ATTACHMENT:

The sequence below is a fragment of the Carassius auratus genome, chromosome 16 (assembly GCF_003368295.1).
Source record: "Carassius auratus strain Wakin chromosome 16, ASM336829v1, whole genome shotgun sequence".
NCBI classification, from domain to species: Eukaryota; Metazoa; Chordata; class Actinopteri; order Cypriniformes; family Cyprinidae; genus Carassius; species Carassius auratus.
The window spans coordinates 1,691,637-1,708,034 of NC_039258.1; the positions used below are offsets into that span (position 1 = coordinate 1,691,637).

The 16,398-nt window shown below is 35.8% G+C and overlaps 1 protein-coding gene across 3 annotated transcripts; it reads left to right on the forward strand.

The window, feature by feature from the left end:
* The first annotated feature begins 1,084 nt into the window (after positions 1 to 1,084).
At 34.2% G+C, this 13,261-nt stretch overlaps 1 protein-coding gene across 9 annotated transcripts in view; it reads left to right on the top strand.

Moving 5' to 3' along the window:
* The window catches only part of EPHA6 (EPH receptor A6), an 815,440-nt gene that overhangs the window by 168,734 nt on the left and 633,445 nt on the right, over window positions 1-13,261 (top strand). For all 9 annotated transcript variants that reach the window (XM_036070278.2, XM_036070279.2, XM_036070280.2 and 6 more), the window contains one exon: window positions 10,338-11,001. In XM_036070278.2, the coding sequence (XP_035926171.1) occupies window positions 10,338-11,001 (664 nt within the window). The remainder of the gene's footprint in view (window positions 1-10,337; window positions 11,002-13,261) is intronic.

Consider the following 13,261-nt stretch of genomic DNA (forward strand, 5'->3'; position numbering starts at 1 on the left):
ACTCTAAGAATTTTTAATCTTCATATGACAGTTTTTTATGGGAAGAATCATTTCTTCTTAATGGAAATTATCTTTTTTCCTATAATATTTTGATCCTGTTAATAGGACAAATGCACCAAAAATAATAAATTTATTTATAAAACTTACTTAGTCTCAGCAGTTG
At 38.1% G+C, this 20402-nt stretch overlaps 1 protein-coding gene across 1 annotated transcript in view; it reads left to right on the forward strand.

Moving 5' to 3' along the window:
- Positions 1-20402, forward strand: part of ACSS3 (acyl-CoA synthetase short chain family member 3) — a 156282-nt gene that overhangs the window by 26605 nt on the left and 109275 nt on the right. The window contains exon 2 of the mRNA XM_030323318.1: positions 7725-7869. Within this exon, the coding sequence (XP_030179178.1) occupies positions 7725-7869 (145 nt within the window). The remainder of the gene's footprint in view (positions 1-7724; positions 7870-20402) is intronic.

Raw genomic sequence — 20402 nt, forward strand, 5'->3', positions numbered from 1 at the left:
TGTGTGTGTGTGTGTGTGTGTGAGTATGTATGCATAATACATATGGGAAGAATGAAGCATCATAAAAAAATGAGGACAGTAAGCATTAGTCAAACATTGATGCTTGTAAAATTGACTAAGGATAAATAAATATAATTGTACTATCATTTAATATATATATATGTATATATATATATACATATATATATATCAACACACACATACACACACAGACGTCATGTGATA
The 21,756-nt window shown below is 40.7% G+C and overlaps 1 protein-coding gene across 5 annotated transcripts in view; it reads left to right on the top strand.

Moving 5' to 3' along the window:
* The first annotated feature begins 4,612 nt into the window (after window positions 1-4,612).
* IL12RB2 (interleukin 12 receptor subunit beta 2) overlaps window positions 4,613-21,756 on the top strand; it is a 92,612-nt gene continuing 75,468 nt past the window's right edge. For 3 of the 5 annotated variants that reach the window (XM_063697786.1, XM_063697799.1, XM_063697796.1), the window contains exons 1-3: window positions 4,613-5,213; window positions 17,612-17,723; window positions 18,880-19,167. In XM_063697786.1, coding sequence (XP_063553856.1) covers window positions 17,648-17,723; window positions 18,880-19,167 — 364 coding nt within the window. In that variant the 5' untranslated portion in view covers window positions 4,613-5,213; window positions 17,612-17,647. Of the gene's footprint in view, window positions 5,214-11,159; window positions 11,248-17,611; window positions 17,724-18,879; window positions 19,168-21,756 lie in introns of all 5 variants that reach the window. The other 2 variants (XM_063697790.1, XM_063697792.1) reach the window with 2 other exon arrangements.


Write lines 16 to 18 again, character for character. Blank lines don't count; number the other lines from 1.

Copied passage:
Raw genomic sequence — 20402 nt, forward strand, 5'->3', positions numbered from 1 at the left:
TGTGTGTGTGTGTGTGTGTGTGAGTATGTATGCATAATACATATGGGAAGAATGAAGCATCATAAAAAAATGAGGACAGTAAGCATTAGTCAAACATTGATGCTTGTAAAATTGACTAAGGATAAATAAATATAATTGTACTATCATTTAATATATATATATGTATATATATATATACATATATATATATCAACACACACATACACACACAGACGTCATGTGATA
The 21,756-nt window shown below is 40.7% G+C and overlaps 1 protein-coding gene across 5 annotated transcripts in view; it reads left to right on the top strand.